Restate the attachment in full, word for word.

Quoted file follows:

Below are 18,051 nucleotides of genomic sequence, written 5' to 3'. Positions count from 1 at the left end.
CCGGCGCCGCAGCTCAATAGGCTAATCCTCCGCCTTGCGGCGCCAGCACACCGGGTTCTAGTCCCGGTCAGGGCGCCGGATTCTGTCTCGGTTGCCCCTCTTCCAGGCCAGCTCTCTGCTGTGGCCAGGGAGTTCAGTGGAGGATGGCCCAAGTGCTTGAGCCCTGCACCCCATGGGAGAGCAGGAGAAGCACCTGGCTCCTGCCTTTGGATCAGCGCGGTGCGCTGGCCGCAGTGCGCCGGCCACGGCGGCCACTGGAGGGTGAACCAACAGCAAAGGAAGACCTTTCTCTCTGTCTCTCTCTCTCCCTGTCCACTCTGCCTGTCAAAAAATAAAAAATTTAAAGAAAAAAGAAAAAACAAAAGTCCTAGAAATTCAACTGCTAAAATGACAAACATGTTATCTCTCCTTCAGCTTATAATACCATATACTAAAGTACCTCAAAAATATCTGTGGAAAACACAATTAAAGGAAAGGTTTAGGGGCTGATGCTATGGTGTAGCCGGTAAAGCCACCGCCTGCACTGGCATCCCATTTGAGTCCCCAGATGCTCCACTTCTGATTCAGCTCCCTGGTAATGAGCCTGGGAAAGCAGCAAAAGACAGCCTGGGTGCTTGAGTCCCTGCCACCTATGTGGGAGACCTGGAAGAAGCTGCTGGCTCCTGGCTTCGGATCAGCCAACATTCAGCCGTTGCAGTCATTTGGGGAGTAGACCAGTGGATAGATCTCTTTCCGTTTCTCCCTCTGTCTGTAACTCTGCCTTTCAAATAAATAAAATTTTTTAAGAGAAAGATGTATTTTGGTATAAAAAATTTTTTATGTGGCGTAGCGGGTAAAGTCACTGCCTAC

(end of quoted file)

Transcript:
Below are 18,051 nucleotides of genomic sequence, written 5' to 3'. Positions count from 1 at the left end.
CCGGCGCCGCAGCTCAATAGGCTAATCCTCCGCCTTGCGGCGCCAGCACACCGGGTTCTAGTCCCGGTCAGGGCGCCGGATTCTGTCTCGGTTGCCCCTCTTCCAGGCCAGCTCTCTGCTGTGGCCAGGGAGTTCAGTGGAGGATGGCCCAAGTGCTTGAGCCCTGCACCCCATGGGAGAGCAGGAGAAGCACCTGGCTCCTGCCTTTGGATCAGCGCGGTGCGCTGGCCGCAGTGCGCCGGCCACGGCGGCCACTGGAGGGTGAACCAACAGCAAAGGAAGACCTTTCTCTCTGTCTCTCTCTCTCCCTGTCCACTCTGCCTGTCAAAAAATAAAAAATTTAAAGAAAAAAGAAAAAACAAAAGTCCTAGAAATTCAACTGCTAAAATGACAAACATGTTATCTCTCCTTCAGCTTATAATACCATATACTAAAGTACCTCAAAAATATCTGTGGAAAACACAATTAAAGGAAAGGTTTAGGGGCTGATGCTATGGTGTAGCCGGTAAAGCCACCGCCTGCACTGGCATCCCATTTGAGTCCCCAGATGCTCCACTTCTGATTCAGCTCCCTGGTAATGAGCCTGGGAAAGCAGCAAAAGACAGCCTGGGTGCTTGAGTCCCTGCCACCTATGTGGGAGACCTGGAAGAAGCTGCTGGCTCCTGGCTTCGGATCAGCCAACATTCAGCCGTTGCAGTCATTTGGGGAGTAGACCAGTGGATAGATCTCTTTCCGTTTCTCCCTCTGTCTGTAACTCTGCCTTTCAAATAAATAAAATTTTTTAAGAGAAAGATGTATTTTGGTATAAAAAATTTTTTATGTGGCGTAGCGGGTAAAGTCACTGCCTAC